5. ^ "Beefsteak Plant (Perilla frustescens)". National Park Service. U.S. Department of the Interior. 11 November 2010. Retrieved 4 December 2016. 
  6. ^ Nitta, Lee & Ohnishi 2003,p.245 "..taxonomically confused because of their morphological similarity."
  7. ^ He, Kosuna & Haga 1997 p.1 "nomenclature of P. is confusing..", similar assessments are made by other works, and here as elwhere Zeevaart 1969 is cited for the comprehensive taxonomical study.
  8. ^ Matsumura 1884, p.136
  9. ^ a b Roecklein & Leung 1987, p. 349
  10. ^ Kays 2011, p.677-8
  11. ^ Blaschek, Hänsel & Keller 1998, vol.3, p.328
  12. ^ e.g. occurs in Heibonsha 1964 Encyclopedia, though the genus name is misspelt
  13. ^ Govaerts, R. (5 September 2014). "Perilla frutescens var. hirtella (Nakai) Makino". Catalogue of Life. Naturalis Biodiversity Center. Retrieved 4 December 2016. 
  14. ^ "Perilla frutescens var. citriodora". TAKAO 599 MUSEUM. Retrieved 4 December 2016. 
  15. ^ Seidemann, Johannes (2005). World Spice Plants: Economic Usage, Botany, Taxonomy. New York: Springer-Verlag Berlin Heidelberg. p. 278. ISBN 3540222790 – via Google Books. 
  16. ^
  17. ^
  18. ^ anonymous (March 1855), "List of Select and New Florists' Flowers" (google), The Floricultural cabinet, and florists' magazine, London: Simpkin,Marshall, & Co., 23: 62  "Perilla Nankinesnsis, a new and curious plant with crimsn leaves.."; An earlier issue (Vol. 21, Oct. 1853) , p.240, describe it being grown among the "New Annuals in the Horticultural Society's Garden"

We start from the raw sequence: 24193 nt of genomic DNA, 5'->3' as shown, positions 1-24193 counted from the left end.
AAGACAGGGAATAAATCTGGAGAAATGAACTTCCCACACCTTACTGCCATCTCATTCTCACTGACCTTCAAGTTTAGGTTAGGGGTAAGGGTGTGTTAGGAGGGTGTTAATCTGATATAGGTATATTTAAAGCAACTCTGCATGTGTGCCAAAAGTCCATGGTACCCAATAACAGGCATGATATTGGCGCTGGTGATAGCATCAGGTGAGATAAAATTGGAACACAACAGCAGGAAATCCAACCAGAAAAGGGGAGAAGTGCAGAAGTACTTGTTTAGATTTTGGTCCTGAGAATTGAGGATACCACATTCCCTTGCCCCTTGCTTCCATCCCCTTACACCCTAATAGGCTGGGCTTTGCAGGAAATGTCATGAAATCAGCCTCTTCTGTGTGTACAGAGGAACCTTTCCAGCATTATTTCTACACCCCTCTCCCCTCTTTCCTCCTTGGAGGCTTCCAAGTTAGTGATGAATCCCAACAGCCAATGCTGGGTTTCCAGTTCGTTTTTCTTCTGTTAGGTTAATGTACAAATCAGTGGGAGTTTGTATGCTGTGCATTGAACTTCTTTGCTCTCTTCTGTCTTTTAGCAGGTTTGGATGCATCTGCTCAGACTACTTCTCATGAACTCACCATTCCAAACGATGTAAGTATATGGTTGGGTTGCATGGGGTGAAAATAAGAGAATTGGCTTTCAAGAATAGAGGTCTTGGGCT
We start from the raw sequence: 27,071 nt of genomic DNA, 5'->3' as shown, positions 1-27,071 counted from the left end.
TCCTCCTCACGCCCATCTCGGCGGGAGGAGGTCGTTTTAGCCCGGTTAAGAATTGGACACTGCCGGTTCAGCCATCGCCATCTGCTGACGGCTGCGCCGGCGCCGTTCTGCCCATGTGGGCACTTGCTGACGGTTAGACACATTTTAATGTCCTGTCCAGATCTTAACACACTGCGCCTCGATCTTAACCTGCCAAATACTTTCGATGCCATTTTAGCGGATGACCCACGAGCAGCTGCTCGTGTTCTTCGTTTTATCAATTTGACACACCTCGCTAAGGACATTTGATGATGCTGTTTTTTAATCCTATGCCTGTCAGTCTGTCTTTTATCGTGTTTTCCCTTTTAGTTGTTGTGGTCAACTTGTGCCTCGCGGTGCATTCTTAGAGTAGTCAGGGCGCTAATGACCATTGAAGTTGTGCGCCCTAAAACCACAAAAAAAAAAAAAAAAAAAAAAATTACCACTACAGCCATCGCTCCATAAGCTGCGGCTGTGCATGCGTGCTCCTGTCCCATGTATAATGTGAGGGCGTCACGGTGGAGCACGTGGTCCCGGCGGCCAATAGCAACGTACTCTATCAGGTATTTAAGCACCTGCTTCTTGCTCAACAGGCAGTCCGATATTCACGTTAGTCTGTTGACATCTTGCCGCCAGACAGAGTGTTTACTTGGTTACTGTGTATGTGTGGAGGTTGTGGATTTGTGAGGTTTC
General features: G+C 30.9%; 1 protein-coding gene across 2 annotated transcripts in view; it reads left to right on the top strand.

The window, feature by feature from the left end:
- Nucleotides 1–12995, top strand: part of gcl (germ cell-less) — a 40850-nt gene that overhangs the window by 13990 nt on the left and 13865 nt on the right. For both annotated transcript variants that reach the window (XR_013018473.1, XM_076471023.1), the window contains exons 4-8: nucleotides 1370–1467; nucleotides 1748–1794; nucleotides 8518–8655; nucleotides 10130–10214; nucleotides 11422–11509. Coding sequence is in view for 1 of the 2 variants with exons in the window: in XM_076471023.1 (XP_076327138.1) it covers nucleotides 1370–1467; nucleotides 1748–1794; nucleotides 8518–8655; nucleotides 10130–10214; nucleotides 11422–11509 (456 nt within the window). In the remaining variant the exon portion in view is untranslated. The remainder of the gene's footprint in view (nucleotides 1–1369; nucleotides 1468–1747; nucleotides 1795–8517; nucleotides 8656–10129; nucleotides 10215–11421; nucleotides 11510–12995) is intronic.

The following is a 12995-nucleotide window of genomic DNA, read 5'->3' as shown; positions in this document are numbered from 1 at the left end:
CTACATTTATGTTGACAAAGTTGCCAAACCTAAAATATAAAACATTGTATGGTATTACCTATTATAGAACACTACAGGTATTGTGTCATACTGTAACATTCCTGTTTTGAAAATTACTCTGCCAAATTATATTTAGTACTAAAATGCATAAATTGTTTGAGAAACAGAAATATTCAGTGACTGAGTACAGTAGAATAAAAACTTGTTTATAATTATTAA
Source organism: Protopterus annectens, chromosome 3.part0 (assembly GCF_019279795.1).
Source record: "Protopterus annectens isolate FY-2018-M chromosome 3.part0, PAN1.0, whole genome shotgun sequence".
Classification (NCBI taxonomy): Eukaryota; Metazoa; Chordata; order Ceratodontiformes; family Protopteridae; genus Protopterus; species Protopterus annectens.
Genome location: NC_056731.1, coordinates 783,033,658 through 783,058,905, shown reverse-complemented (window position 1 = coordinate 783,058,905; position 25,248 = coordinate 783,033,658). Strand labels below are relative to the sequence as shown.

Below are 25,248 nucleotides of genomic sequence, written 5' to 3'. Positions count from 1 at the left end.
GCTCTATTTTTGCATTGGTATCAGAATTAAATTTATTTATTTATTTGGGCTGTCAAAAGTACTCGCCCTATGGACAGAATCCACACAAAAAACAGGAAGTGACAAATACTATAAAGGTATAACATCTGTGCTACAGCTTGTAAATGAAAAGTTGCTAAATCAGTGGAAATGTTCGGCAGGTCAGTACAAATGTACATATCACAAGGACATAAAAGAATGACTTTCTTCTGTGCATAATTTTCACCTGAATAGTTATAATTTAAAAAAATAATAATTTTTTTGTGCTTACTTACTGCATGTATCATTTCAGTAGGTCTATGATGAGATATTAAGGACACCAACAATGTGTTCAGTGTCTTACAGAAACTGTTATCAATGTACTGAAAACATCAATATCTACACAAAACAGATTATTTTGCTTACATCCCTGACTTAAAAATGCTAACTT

19. ^ Dombrain, H. H. (1862), Floral Magazine (google), 2, London: Lovell Reeve , Pl. 96
  20. ^ Dombrain, H. H. (1862), "New or rare plants" (google), The Gardener's Monthly and Horticultural Adviser, London: Lovell Reeve, 4: 181 
  21. ^ Maloy, Bridget (1867), "The Horticultural Department:The Culture of Flowers" (google), The Cultivator & Country Gentleman, Alban, NY: Luther Tucker & Son, 29: 222 , "Perilla nankinensis was one of the first of the many ormanental foliaged plants brought into the gardens and greenhouses of this country within few years. "
  22. ^ Foster & Yue 1992,p.306-8 gives mid-19th century as introductory period into the US.
  23. ^ Guenther 1949,p.687-

Further reading[edit]

herbs and food plant handbooks

monogram on species

nomenclature, taxonomy


Chinese perspective



  • Heibonsha (1964), 世界百科事典(Sekai hyakka jiten)  (world encyclopedia, in Japanese).
  • Oikawa, Kazushi; Toyama, Ryo (2008), "Analysis of Nutrition and the Functionality Elements in Perilla Seeds", 岩手県工業センター研究報告, 15  pdf (in Japanese except abstract)
  • Hiroi, Masaru (広井勝) (2010), "エゴマの成分と利用", 特産種苗, 5 [clarification needed] [ pdf] (in Japanese except abstract)


External links[edit]